This yarn, Rowan Scottish Tweed 4 ply is interesting. I love the fabric that is made from this thin, rough, nubby wool... but it doesn't flow over my hand needles. It catches on itself and all pleasure of knitting is lost. I threw away my first swatch with this yarn because I hated knitting with it so much. But I loved the color, and I had bought 8 balls, so I tried it out on the Bond Ultimate Sweater Machine. Thank goodness the Bond could handle it! And on keyplate 3 (equivalent to about a size 8 needle) The Bond gives me a remarkable fabric that is thin but stiff, rough but delicate. I can't wait to get the second piece off my needle so that I can stitches up the sides, pick up and knit the ribbing around the bottom, pick up and knit two short sleeves... and have the perfect Autumn vest!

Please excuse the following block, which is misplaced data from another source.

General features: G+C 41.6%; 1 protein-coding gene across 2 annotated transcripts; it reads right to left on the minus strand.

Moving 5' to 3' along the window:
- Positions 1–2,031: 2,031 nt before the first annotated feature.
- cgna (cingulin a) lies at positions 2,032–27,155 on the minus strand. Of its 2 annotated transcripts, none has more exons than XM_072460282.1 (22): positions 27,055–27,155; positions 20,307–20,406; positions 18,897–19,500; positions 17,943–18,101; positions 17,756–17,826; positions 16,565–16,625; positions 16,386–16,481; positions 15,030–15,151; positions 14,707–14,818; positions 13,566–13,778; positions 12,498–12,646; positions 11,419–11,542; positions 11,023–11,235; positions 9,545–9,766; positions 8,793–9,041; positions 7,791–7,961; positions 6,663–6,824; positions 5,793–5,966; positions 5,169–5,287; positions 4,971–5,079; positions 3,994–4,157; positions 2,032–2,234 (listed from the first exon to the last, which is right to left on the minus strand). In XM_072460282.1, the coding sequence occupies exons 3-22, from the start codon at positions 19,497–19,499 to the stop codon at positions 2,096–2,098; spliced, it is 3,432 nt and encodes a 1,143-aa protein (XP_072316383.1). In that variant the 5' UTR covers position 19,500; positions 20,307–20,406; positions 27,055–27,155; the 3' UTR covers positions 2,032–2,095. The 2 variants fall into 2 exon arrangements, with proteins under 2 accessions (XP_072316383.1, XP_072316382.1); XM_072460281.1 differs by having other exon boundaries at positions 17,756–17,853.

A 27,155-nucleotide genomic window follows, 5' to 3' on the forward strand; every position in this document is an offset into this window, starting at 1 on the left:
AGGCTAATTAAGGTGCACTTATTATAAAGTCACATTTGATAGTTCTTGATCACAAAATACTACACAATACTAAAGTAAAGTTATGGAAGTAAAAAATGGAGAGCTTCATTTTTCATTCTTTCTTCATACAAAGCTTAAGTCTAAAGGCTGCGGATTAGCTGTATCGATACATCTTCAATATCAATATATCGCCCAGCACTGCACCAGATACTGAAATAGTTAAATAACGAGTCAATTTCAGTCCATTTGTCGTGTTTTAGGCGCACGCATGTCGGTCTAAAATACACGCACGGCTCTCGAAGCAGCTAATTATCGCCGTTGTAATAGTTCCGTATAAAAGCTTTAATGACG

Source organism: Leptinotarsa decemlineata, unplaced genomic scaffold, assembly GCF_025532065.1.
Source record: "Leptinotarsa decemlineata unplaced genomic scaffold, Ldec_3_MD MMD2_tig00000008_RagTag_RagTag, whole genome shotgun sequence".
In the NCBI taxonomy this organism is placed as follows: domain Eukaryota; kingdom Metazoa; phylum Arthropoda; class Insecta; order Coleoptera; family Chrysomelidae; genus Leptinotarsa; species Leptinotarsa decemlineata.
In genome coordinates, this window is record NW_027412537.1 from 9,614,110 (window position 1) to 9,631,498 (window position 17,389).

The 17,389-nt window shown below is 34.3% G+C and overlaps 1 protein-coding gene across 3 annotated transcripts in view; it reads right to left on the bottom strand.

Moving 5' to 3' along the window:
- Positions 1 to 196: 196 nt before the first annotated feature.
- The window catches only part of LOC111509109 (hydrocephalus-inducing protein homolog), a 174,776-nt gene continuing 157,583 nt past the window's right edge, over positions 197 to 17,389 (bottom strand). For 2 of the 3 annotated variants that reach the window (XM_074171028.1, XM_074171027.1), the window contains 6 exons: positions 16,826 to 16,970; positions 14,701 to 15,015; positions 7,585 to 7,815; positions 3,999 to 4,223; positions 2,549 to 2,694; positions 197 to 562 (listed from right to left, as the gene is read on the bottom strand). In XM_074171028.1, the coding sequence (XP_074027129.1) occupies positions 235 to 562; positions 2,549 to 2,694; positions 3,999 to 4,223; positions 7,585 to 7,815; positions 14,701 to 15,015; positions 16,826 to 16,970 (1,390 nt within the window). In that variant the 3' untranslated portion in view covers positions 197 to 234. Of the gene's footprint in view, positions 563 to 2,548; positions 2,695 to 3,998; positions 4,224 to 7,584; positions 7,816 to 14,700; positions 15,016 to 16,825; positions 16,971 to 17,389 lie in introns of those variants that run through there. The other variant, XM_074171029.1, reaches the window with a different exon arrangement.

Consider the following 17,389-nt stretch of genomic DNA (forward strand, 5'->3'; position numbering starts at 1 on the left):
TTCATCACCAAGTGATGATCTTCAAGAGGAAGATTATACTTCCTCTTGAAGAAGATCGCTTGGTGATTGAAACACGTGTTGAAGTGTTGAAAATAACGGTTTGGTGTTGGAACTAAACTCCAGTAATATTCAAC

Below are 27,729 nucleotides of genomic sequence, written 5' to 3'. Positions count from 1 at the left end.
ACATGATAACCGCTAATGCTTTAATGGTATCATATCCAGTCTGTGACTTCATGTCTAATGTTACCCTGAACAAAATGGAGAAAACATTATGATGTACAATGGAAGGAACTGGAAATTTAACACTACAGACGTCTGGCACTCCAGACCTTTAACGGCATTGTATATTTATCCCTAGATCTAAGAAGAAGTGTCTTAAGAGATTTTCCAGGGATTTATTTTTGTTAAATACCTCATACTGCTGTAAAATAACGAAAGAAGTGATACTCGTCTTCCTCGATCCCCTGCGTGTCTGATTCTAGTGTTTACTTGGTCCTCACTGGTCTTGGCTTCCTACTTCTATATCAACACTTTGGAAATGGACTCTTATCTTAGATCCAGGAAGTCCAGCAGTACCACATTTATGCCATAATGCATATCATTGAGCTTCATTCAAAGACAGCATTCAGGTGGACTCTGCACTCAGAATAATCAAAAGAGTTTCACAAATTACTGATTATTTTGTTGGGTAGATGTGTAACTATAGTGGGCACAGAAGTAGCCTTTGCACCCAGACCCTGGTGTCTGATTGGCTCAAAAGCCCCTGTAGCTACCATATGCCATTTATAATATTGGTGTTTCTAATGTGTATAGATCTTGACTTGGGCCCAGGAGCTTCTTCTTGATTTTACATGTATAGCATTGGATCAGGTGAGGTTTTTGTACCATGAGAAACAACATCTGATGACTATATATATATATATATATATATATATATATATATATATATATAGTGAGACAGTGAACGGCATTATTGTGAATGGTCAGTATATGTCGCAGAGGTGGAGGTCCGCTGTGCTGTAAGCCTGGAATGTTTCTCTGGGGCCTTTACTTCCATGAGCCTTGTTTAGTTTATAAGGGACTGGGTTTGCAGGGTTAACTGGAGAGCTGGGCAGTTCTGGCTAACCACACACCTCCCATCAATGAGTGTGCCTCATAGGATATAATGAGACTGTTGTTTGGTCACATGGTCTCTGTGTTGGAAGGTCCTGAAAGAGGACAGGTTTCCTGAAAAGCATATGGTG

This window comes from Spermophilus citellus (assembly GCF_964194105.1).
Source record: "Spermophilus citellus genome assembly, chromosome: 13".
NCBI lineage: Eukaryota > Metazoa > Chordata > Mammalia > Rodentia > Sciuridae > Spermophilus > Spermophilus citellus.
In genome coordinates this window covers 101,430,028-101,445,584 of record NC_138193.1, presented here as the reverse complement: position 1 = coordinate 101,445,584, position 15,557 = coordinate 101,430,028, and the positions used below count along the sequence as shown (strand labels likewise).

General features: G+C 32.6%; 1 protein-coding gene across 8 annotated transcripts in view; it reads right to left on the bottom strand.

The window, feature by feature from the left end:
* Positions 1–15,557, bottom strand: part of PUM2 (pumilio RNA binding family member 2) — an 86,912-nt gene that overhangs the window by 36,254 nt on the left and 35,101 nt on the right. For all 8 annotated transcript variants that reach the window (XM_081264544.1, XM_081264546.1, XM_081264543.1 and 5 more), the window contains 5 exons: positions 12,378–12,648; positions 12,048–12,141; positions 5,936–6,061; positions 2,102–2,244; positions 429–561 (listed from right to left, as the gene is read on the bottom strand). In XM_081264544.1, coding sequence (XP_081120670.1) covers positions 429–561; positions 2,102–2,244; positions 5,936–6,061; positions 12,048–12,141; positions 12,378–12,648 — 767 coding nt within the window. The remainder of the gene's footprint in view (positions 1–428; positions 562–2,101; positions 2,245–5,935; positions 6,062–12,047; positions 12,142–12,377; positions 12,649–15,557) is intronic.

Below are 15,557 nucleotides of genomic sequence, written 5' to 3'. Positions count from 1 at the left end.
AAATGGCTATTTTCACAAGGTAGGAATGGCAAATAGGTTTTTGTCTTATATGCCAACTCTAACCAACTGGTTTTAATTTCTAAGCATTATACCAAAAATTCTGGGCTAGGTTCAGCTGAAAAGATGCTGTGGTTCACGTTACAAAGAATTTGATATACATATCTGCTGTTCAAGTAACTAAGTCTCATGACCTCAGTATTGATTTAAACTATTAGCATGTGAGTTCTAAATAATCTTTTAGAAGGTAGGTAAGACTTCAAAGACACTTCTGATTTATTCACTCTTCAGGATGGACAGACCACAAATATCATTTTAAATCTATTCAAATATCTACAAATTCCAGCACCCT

I think of my sweater machine as more similar to a sewing machine than to hand-knitting. Yes, I get to use my knitting yarn to make things on it, but it really is a garment-making device. You craft sheets of fabric is specific shapes to join together into bigger creations. I can work at the sweater machine all day and still have a desire to sit and hand knit for an hour or so, to have that tactile interaction. I find that I am more adventurous with designing my own pieces with the Bond because it takes only a few hours to knit up a test piece... the whole front or a whole sleeve. But the pieces have to be fairly simple in their design because fiddling with the needles to make anything other than stockinette is annoying. But the pattern on the piece shown here is pretty simple, every 8th row every other stitch is moved to the right. Every 10th row every other stitch is moved to the left. There is a counter attached to the needle bed to help me count the rows.